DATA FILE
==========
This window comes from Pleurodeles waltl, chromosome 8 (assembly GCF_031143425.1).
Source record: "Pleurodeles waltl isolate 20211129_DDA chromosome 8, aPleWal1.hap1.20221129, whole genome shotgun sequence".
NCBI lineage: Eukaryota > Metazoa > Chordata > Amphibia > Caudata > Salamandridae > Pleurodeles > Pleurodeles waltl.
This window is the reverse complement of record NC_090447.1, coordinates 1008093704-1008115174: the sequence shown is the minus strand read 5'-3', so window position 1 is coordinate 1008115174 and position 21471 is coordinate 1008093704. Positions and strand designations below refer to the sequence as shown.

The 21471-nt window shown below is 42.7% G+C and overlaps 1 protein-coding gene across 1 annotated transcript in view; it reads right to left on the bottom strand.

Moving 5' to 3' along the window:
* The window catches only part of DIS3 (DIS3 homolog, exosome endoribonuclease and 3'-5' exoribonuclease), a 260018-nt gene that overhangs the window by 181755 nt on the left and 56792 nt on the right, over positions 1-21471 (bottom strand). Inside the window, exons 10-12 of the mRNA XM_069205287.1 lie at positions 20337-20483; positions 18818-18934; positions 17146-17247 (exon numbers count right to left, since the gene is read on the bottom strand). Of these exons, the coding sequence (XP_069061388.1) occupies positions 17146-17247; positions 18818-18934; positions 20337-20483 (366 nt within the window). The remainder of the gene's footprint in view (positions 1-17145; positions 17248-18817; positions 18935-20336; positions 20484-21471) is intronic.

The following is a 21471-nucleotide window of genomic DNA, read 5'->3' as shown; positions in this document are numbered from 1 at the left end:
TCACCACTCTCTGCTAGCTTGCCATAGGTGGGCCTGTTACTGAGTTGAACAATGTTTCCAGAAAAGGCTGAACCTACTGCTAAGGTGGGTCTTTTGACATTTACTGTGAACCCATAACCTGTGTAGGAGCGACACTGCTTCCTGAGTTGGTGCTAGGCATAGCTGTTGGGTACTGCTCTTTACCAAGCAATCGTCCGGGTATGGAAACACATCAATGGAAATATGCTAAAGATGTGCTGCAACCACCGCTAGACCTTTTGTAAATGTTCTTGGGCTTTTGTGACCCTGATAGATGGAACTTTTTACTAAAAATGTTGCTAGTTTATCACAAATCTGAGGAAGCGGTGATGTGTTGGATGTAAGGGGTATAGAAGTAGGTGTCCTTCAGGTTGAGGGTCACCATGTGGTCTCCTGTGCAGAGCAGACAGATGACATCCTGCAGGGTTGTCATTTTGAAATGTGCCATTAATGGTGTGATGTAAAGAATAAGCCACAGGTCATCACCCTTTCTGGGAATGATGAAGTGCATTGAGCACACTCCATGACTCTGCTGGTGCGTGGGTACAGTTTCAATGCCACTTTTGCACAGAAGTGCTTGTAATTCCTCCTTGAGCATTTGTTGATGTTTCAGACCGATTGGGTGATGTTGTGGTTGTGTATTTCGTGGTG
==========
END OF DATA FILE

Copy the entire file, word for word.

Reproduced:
This window comes from Pleurodeles waltl, chromosome 8 (assembly GCF_031143425.1).
Source record: "Pleurodeles waltl isolate 20211129_DDA chromosome 8, aPleWal1.hap1.20221129, whole genome shotgun sequence".
NCBI lineage: Eukaryota > Metazoa > Chordata > Amphibia > Caudata > Salamandridae > Pleurodeles > Pleurodeles waltl.
This window is the reverse complement of record NC_090447.1, coordinates 1008093704-1008115174: the sequence shown is the minus strand read 5'-3', so window position 1 is coordinate 1008115174 and position 21471 is coordinate 1008093704. Positions and strand designations below refer to the sequence as shown.

The 21471-nt window shown below is 42.7% G+C and overlaps 1 protein-coding gene across 1 annotated transcript in view; it reads right to left on the bottom strand.

Moving 5' to 3' along the window:
* The window catches only part of DIS3 (DIS3 homolog, exosome endoribonuclease and 3'-5' exoribonuclease), a 260018-nt gene that overhangs the window by 181755 nt on the left and 56792 nt on the right, over positions 1-21471 (bottom strand). Inside the window, exons 10-12 of the mRNA XM_069205287.1 lie at positions 20337-20483; positions 18818-18934; positions 17146-17247 (exon numbers count right to left, since the gene is read on the bottom strand). Of these exons, the coding sequence (XP_069061388.1) occupies positions 17146-17247; positions 18818-18934; positions 20337-20483 (366 nt within the window). The remainder of the gene's footprint in view (positions 1-17145; positions 17248-18817; positions 18935-20336; positions 20484-21471) is intronic.

The following is a 21471-nucleotide window of genomic DNA, read 5'->3' as shown; positions in this document are numbered from 1 at the left end:
TCACCACTCTCTGCTAGCTTGCCATAGGTGGGCCTGTTACTGAGTTGAACAATGTTTCCAGAAAAGGCTGAACCTACTGCTAAGGTGGGTCTTTTGACATTTACTGTGAACCCATAACCTGTGTAGGAGCGACACTGCTTCCTGAGTTGGTGCTAGGCATAGCTGTTGGGTACTGCTCTTTACCAAGCAATCGTCCGGGTATGGAAACACATCAATGGAAATATGCTAAAGATGTGCTGCAACCACCGCTAGACCTTTTGTAAATGTTCTTGGGCTTTTGTGACCCTGATAGATGGAACTTTTTACTAAAAATGTTGCTAGTTTATCACAAATCTGAGGAAGCGGTGATGTGTTGGATGTAAGGGGTATAGAAGTAGGTGTCCTTCAGGTTGAGGGTCACCATGTGGTCTCCTGTGCAGAGCAGACAGATGACATCCTGCAGGGTTGTCATTTTGAAATGTGCCATTAATGGTGTGATGTAAAGAATAAGCCACAGGTCATCACCCTTTCTGGGAATGATGAAGTGCATTGAGCACACTCCATGACTCTGCTGGTGCGTGGGTACAGTTTCAATGCCACTTTTGCACAGAAGTGCTTGTAATTCCTCCTTGAGCATTTGTTGATGTTTCAGACCGATTGGGTGATGTTGTGGTTGTGTATTTCGTGGTG